My story as an accidental athlete
I hope my story is entertaining enough to keep you reading. I also hope that you will read Book 2 when it is published (scheduled for the summer of 2015) because that book is about YOU.
Why an accidental athlete? In a nutshell, I was exposed to my athleticism through a very circuitous route. I thank my lucky stars, almost every day, that I was fortunate enough to learn to think of myself as an athlete. I want that for you, too.
Please share your thoughts about this first chapter. The entire book will be available soon on Amazon Kindle. Book 2 will be out shortly after and you will be able to preview it here on the website.
Leave a comment below and I will notify you of Book 1’s publishing and Book 2’s as well. Enjoy! – Stephanie Atwood
Chapter 1 The Accidental Athlete – My Story
When I was a child I had the wonderful benefit of growing up in the country. I distinctly remember those long summer days when my brothers and sisters and I would gather with neighborhood kids, form teams, and play baseball in the back lot.
I was not an outstanding ball player but all of us were included on the teams. We stayed out until our Moms would start calling (shouting, no cell phones then) for us to come home. I never really learned how to play baseball well but I learned how to be active and have fun moving. Running, hitting and kicking balls, jumping fences and ropes, and riding bikes, were all part of growing up.
We had free reign of a large area of the outdoors, in which to move. It was very different than today. It was very different even as I grew older, in my teens, and moved to a metropolitan area. The freedom and level of activity changed dramatically from country casual to city caution.
The environment also was urban and you couldn’t play baseball in the back lot. You had to go to the baseball field at the school, too far away for a casual gathering of kids of all ages. And I was 12 when I hit the urban scene. Girls kind of stopped playing the same games as boys and, for me, it was much more cool to dress like a grown up than get dirty and sweaty at 12 (mature) years of age.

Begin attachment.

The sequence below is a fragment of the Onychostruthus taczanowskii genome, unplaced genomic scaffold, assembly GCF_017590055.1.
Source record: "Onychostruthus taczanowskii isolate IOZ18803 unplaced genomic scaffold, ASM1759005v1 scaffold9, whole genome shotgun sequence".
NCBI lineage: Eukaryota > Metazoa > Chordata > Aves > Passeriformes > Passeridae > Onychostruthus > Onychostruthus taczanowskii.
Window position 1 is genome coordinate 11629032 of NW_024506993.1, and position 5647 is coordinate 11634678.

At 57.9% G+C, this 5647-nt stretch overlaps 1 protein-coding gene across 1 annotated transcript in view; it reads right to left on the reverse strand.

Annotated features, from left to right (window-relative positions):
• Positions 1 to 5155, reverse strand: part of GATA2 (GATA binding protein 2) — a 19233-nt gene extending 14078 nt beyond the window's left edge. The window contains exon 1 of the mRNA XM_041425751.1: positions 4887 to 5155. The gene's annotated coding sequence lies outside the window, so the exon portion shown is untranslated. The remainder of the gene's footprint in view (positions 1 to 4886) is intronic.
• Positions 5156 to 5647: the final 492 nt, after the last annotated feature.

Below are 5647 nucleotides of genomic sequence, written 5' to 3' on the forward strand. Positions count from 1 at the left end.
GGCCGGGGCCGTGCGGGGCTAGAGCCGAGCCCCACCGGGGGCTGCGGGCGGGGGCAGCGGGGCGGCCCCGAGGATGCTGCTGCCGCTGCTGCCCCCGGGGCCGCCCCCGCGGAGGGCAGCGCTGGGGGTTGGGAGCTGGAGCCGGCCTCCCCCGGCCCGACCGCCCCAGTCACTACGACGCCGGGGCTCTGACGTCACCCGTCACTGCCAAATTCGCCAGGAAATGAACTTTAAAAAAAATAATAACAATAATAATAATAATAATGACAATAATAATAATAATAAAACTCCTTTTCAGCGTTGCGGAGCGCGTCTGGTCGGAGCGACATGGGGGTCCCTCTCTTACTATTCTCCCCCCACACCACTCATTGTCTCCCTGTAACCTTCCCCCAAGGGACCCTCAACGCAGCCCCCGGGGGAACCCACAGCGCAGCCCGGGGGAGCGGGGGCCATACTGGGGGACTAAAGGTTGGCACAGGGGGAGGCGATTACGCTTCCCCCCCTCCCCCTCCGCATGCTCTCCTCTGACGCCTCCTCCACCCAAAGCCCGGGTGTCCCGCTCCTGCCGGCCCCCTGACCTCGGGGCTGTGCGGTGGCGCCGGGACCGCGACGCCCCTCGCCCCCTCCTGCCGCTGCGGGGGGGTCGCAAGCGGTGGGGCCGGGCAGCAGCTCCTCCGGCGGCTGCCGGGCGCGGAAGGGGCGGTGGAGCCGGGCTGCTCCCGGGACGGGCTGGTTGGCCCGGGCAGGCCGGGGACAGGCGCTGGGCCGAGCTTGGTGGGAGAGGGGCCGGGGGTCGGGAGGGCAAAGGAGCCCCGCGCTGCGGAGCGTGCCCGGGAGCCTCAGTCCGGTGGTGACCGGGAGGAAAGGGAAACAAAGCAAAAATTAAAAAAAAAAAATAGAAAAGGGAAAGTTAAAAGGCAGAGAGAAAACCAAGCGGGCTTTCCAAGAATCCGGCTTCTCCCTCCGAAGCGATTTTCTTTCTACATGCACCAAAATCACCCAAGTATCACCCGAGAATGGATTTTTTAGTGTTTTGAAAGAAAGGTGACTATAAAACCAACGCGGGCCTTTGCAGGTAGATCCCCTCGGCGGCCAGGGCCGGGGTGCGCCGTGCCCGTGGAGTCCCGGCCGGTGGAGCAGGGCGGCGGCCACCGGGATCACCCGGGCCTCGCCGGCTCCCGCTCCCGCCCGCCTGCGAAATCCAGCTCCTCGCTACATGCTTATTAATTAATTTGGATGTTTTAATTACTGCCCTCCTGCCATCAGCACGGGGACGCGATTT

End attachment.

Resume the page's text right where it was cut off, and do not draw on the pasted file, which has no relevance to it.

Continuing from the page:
The schools also encouraged this separation by having “girls” do their physical education at a lower level of intensity and often, indoors. Who has heard of half-court basketball? We girls played it, indoors.
While we exercised every day at school, we girls never ran on the track and rarely exercised outdoors. Thus, the day we high school seniors had to run a mile, on the track, as a test of our physical fitness, we girls were at a distinct disadvantage. I must have finished because I graduated. But the experience, to this day, left a very bad feeling in me. I truly felt betrayed.
For all those years of schooling why had no one bothered to show me, teach me, encourage me to push myself physically? Why had no one told me it was OK to sweat? Who was there to suggest that I pace myself to be able to run for 4 laps around the track? What were all the boys able to do with confidence while I had no idea how to start, much less finish? That experience left a very bad taste in my mouth and I was on a quest to make things different.
This accidental athlete , at 18 years of age, was about to find out what she had been denied. And it wasn’t only about not having access to the track…